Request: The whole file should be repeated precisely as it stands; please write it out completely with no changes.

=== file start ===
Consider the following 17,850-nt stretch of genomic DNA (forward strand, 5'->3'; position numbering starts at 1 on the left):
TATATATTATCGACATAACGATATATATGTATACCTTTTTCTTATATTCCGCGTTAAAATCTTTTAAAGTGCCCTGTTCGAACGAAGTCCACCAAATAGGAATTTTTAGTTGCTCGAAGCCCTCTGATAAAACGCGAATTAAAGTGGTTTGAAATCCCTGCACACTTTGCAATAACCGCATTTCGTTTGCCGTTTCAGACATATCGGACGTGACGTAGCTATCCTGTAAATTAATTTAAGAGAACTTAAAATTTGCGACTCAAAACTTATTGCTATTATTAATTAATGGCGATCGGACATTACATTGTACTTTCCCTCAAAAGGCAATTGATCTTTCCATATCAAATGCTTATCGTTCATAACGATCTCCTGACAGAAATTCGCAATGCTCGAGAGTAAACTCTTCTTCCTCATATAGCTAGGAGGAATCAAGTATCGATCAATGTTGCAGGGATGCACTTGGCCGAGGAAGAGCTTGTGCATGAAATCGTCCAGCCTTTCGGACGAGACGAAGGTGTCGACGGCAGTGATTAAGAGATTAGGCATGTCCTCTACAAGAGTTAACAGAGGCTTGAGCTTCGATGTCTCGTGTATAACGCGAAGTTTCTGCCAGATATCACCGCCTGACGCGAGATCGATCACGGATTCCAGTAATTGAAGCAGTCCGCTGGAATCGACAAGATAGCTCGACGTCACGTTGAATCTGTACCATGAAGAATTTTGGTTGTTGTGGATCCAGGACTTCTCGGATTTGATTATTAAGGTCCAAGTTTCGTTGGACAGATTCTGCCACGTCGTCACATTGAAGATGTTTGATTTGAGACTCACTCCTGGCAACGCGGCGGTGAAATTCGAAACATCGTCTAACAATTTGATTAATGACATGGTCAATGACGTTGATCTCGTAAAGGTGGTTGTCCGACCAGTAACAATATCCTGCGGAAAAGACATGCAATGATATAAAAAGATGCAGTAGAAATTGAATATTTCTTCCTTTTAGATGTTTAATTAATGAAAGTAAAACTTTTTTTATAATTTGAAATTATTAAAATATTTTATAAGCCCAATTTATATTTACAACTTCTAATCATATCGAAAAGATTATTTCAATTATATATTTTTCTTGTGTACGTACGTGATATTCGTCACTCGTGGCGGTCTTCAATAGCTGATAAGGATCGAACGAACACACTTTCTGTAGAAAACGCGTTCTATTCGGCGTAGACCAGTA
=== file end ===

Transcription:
Consider the following 17,850-nt stretch of genomic DNA (forward strand, 5'->3'; position numbering starts at 1 on the left):
TATATATTATCGACATAACGATATATATGTATACCTTTTTCTTATATTCCGCGTTAAAATCTTTTAAAGTGCCCTGTTCGAACGAAGTCCACCAAATAGGAATTTTTAGTTGCTCGAAGCCCTCTGATAAAACGCGAATTAAAGTGGTTTGAAATCCCTGCACACTTTGCAATAACCGCATTTCGTTTGCCGTTTCAGACATATCGGACGTGACGTAGCTATCCTGTAAATTAATTTAAGAGAACTTAAAATTTGCGACTCAAAACTTATTGCTATTATTAATTAATGGCGATCGGACATTACATTGTACTTTCCCTCAAAAGGCAATTGATCTTTCCATATCAAATGCTTATCGTTCATAACGATCTCCTGACAGAAATTCGCAATGCTCGAGAGTAAACTCTTCTTCCTCATATAGCTAGGAGGAATCAAGTATCGATCAATGTTGCAGGGATGCACTTGGCCGAGGAAGAGCTTGTGCATGAAATCGTCCAGCCTTTCGGACGAGACGAAGGTGTCGACGGCAGTGATTAAGAGATTAGGCATGTCCTCTACAAGAGTTAACAGAGGCTTGAGCTTCGATGTCTCGTGTATAACGCGAAGTTTCTGCCAGATATCACCGCCTGACGCGAGATCGATCACGGATTCCAGTAATTGAAGCAGTCCGCTGGAATCGACAAGATAGCTCGACGTCACGTTGAATCTGTACCATGAAGAATTTTGGTTGTTGTGGATCCAGGACTTCTCGGATTTGATTATTAAGGTCCAAGTTTCGTTGGACAGATTCTGCCACGTCGTCACATTGAAGATGTTTGATTTGAGACTCACTCCTGGCAACGCGGCGGTGAAATTCGAAACATCGTCTAACAATTTGATTAATGACATGGTCAATGACGTTGATCTCGTAAAGGTGGTTGTCCGACCAGTAACAATATCCTGCGGAAAAGACATGCAATGATATAAAAAGATGCAGTAGAAATTGAATATTTCTTCCTTTTAGATGTTTAATTAATGAAAGTAAAACTTTTTTTATAATTTGAAATTATTAAAATATTTTATAAGCCCAATTTATATTTACAACTTCTAATCATATCGAAAAGATTATTTCAATTATATATTTTTCTTGTGTACGTACGTGATATTCGTCACTCGTGGCGGTCTTCAATAGCTGATAAGGATCGAACGAACACACTTTCTGTAGAAAACGCGTTCTATTCGGCGTAGACCAGTA